It’s time to turn the spotlight on the silent sufferers of cancer—men.
Photography by OJ Slaughter
This was never meant to be our cover story. Back in April, we had a different plan for the cover story for this issue of the magazine. But once COVID19 restrictions made on-set photo shoots nearly impossible, our team brainstormed for possible solutions. In our search for a new cover star, one thing became abundantly clear: men don’t like to talk about cancer.
Anecdotally, we knew this to be true. Nine times out of 10, it is women—not men—who send us DMs or pitch us stories about their warrior spirit and triumphant lives as thrivers. And our own staff is almost entirely women. But we had never seen it play out so clearly in the production of the magazine as we did this spring. And a deeper search into our anecdotal analysis showed startling figures.
Despite the abundance and ubiquity of campaigns targeted toward women, it is men who face the most dire statistics related to cancer. According to a report compiled by Cancer Research UK, men are 16 percent more likely to get cancer and 40 percent more likely to die from cancer than women are. And the numbers are even more dire when comparing cancers that affected both men and women. According to the report, men were 60 percent more likely to get the specific cancer and 70 percent more likely to die from it.
What does this mean? Namely, that men have a cancer problem. And it is severe. Photographer OJ Slaughter pitched the idea of “The Invisible Man” to us and we jumped at the opportunity to utilize our pages to tell this universal but underreported story.
Why don’t men talk about cancer? We can point to a number of reasons why this may be the case.
For one, men are more likely to be less attuned to their health compared to women. Lifestyle factors that men are more likely to participate in like alcohol consumption, weight gain and lack of exercise are known risk factors for developing several types of cancer. And unlike women (who may be well-acquainted with numerous health professionals to assess their gynecological health), men are less likely to go to the doctor in general. A 2013 report from the American Journal of Men’s Health states that “about 21% of adult men did not make health care visits to a doctor’s office, emergency department, or utilize home visits compared to only 12% of women.”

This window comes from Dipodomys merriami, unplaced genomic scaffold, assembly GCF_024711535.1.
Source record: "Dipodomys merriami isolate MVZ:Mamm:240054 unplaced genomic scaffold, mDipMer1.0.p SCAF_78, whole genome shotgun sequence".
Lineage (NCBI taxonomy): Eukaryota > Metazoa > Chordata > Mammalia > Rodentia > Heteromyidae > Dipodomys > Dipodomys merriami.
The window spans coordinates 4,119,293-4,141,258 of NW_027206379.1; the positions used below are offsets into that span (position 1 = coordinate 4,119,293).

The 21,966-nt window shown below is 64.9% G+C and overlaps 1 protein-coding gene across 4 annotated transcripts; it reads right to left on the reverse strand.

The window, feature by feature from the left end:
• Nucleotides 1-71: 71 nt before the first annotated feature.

Without an annual physical, men may be less likely to understand the early-onset symptoms of many cancer types such as a persistent cough, a change in bowel habit or problems with urination. Overall, nearly 41 percent of men have never had a cancer screening in the past compared to only 5 percent. These kinds of numbers point to an international crisis severely affecting the livelihood and life span of men. According to the report, between 3 and 35 percent of cancer deaths may have been prevented by early cancer screenings.
Furthermore, the report says “men’s underutilization of health services places them at a disadvantage and may be partially caused by the role of masculinity and social norms, which has frequently been documented as contributing to men not using services.”
Making visible the invisible will require considerable time and concerted effort. And perhaps our advocacy can look to the initiatives created by women for diseases like breast cancer. Breast Cancer Awareness Month, for example, only launched in 1985 as a partnership between the American Cancer Society and the pharmaceutical division of Imperial Chemical Industries. But since then, its dominance and public awareness remains unmatched compared to other cancer types.
According to a 2020 report from the Journal of Urology, “Breast Cancer Awareness Month led to a significant increase in cancer-specific [relative search volume] in October each year during the study period,” with a mean increase of 180.1 percent. This number overshadows Prostate Cancer Awareness Month’s related search terms in September, which only saw an increase of 2.4 percent in September and 4.1 percent during “Movember.”
Progress may be slow growing, but it certainly is possible. The old adage is true: silence is violence. The less likely it is for men to speak up about their health and receive proper screenings, the more likely it is that they will continue to suffer dire consequences. And if our goal is to foster a cancer-free future, we must advocate for the “invisible man,” who may think cancer is someone else’s problem.